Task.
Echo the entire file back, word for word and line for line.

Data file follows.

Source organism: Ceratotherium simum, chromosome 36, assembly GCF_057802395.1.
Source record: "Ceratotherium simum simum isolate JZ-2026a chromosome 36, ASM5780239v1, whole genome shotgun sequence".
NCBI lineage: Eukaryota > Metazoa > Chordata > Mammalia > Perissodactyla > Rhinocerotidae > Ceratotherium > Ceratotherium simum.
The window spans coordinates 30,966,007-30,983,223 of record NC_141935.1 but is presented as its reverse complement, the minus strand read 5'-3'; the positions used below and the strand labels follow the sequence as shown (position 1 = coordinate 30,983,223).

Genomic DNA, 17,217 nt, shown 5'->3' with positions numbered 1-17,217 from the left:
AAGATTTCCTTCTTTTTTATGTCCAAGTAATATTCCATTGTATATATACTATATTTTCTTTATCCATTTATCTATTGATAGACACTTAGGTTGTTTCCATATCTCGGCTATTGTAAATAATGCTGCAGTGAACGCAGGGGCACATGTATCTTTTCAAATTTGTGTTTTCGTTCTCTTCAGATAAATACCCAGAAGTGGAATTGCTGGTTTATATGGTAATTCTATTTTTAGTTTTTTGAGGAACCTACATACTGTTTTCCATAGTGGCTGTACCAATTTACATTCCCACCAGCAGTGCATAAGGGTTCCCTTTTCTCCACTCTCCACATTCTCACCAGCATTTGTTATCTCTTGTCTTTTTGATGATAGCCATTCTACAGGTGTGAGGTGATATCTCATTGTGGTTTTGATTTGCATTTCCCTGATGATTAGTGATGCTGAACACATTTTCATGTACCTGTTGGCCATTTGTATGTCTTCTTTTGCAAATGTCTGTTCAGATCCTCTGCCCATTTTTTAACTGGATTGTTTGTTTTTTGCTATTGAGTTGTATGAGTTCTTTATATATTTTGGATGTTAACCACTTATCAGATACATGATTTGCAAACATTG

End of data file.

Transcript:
Source organism: Ceratotherium simum, chromosome 36, assembly GCF_057802395.1.
Source record: "Ceratotherium simum simum isolate JZ-2026a chromosome 36, ASM5780239v1, whole genome shotgun sequence".
NCBI lineage: Eukaryota > Metazoa > Chordata > Mammalia > Perissodactyla > Rhinocerotidae > Ceratotherium > Ceratotherium simum.
The window spans coordinates 30,966,007-30,983,223 of record NC_141935.1 but is presented as its reverse complement, the minus strand read 5'-3'; the positions used below and the strand labels follow the sequence as shown (position 1 = coordinate 30,983,223).

Genomic DNA, 17,217 nt, shown 5'->3' with positions numbered 1-17,217 from the left:
AAGATTTCCTTCTTTTTTATGTCCAAGTAATATTCCATTGTATATATACTATATTTTCTTTATCCATTTATCTATTGATAGACACTTAGGTTGTTTCCATATCTCGGCTATTGTAAATAATGCTGCAGTGAACGCAGGGGCACATGTATCTTTTCAAATTTGTGTTTTCGTTCTCTTCAGATAAATACCCAGAAGTGGAATTGCTGGTTTATATGGTAATTCTATTTTTAGTTTTTTGAGGAACCTACATACTGTTTTCCATAGTGGCTGTACCAATTTACATTCCCACCAGCAGTGCATAAGGGTTCCCTTTTCTCCACTCTCCACATTCTCACCAGCATTTGTTATCTCTTGTCTTTTTGATGATAGCCATTCTACAGGTGTGAGGTGATATCTCATTGTGGTTTTGATTTGCATTTCCCTGATGATTAGTGATGCTGAACACATTTTCATGTACCTGTTGGCCATTTGTATGTCTTCTTTTGCAAATGTCTGTTCAGATCCTCTGCCCATTTTTTAACTGGATTGTTTGTTTTTTGCTATTGAGTTGTATGAGTTCTTTATATATTTTGGATGTTAACCACTTATCAGATACATGATTTGCAAACATTG